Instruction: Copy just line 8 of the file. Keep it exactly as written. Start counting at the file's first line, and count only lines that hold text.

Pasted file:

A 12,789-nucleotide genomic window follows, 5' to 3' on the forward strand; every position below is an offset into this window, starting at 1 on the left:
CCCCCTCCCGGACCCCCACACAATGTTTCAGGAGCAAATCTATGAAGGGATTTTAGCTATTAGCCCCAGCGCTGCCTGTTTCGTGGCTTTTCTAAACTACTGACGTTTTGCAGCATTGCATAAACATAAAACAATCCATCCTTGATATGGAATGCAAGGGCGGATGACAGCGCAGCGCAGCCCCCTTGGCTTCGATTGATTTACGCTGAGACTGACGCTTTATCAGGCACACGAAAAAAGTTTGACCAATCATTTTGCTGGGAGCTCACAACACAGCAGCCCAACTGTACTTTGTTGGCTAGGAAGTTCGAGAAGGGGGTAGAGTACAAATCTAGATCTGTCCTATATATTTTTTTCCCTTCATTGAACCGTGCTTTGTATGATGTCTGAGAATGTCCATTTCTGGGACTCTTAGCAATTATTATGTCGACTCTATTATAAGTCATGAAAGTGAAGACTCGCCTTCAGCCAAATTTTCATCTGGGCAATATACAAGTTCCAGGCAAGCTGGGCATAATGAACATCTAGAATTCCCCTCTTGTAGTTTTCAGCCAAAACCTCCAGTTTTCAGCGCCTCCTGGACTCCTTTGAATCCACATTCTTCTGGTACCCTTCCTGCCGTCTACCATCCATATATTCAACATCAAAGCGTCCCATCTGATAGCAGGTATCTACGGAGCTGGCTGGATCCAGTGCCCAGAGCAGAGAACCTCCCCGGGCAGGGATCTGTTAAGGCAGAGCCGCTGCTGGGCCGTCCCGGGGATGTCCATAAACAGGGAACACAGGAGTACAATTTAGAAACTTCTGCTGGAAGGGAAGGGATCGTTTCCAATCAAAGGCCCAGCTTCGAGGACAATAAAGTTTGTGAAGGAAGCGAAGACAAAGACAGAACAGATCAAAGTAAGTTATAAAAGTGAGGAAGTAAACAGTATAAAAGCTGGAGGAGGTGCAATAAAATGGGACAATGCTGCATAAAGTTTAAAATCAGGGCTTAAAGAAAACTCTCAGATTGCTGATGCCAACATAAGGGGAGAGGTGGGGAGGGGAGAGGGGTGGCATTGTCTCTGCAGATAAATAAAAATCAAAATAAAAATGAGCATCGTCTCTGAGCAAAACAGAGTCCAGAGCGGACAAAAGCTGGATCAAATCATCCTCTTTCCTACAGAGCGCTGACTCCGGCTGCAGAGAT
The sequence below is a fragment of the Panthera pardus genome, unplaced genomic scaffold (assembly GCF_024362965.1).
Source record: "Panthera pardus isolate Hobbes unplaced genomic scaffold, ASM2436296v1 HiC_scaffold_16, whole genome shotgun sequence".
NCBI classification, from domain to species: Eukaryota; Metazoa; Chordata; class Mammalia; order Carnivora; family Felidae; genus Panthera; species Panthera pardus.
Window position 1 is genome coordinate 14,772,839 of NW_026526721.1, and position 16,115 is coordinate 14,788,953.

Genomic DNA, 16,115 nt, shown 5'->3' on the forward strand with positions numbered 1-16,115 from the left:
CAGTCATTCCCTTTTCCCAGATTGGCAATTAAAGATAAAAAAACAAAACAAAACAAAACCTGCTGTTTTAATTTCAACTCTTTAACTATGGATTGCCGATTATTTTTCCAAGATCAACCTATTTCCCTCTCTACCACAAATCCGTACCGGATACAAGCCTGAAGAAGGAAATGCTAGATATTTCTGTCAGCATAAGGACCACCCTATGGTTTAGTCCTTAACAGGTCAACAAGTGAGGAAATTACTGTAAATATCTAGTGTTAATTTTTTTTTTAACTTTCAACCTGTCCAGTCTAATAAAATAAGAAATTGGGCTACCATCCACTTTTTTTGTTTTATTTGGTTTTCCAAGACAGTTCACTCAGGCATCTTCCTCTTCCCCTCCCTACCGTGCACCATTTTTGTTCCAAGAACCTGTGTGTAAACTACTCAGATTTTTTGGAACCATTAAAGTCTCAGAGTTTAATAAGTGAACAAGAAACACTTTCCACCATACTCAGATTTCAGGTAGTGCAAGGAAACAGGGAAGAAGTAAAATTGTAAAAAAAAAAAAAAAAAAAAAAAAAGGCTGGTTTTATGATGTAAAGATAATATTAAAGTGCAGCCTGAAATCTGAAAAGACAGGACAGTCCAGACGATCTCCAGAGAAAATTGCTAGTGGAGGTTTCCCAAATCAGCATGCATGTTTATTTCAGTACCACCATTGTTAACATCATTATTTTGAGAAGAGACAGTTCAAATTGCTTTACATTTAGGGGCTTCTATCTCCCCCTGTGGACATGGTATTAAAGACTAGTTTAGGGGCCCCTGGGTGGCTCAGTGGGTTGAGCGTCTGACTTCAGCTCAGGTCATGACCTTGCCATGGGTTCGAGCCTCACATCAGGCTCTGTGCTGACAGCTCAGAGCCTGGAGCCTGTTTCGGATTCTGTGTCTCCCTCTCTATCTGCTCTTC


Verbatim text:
CAGTCATTCCCTTTTCCCAGATTGGCAATTAAAGATAAAAAAACAAAACAAAACAAAACCTGCTGTTTTAATTTCAACTCTTTAACTATGGATTGCCGATTATTTTTCCAAGATCAACCTATTTCCCTCTCTACCACAAATCCGTACCGGATACAAGCCTGAAGAAGGAAATGCTAGATATTTCTGTCAGCATAAGGACCACCCTATGGTTTAGTCCTTAACAGGTCAACAAGTGAGGAAATTACTGTAAATATCTAGTGTTAATTTTTTTTTTAACTTTCAACCTGTCCAGTCTAATAAAATAAGAAATTGGGCTACCATCCACTTTTTTTGTTTTATTTGGTTTTCCAAGACAGTTCACTCAGGCATCTTCCTCTTCCCCTCCCTACCGTGCACCATTTTTGTTCCAAGAACCTGTGTGTAAACTACTCAGATTTTTTGGAACCATTAAAGTCTCAGAGTTTAATAAGTGAACAAGAAACACTTTCCACCATACTCAGATTTCAGGTAGTGCAAGGAAACAGGGAAGAAGTAAAATTGTAAAAAAAAAAAAAAAAAAAAAAAAAGGCTGGTTTTATGATGTAAAGATAATATTAAAGTGCAGCCTGAAATCTGAAAAGACAGGACAGTCCAGACGATCTCCAGAGAAAATTGCTAGTGGAGGTTTCCCAAATCAGCATGCATGTTTATTTCAGTACCACCATTGTTAACATCATTATTTTGAGAAGAGACAGTTCAAATTGCTTTACATTTAGGGGCTTCTATCTCCCCCTGTGGACATGGTATTAAAGACTAGTTTAGGGGCCCCTGGGTGGCTCAGTGGGTTGAGCGTCTGACTTCAGCTCAGGTCATGACCTTGCCATGGGTTCGAGCCTCACATCAGGCTCTGTGCTGACAGCTCAGAGCCTGGAGCCTGTTTCGGATTCTGTGTCTCCCTCTCTATCTGCTCTTC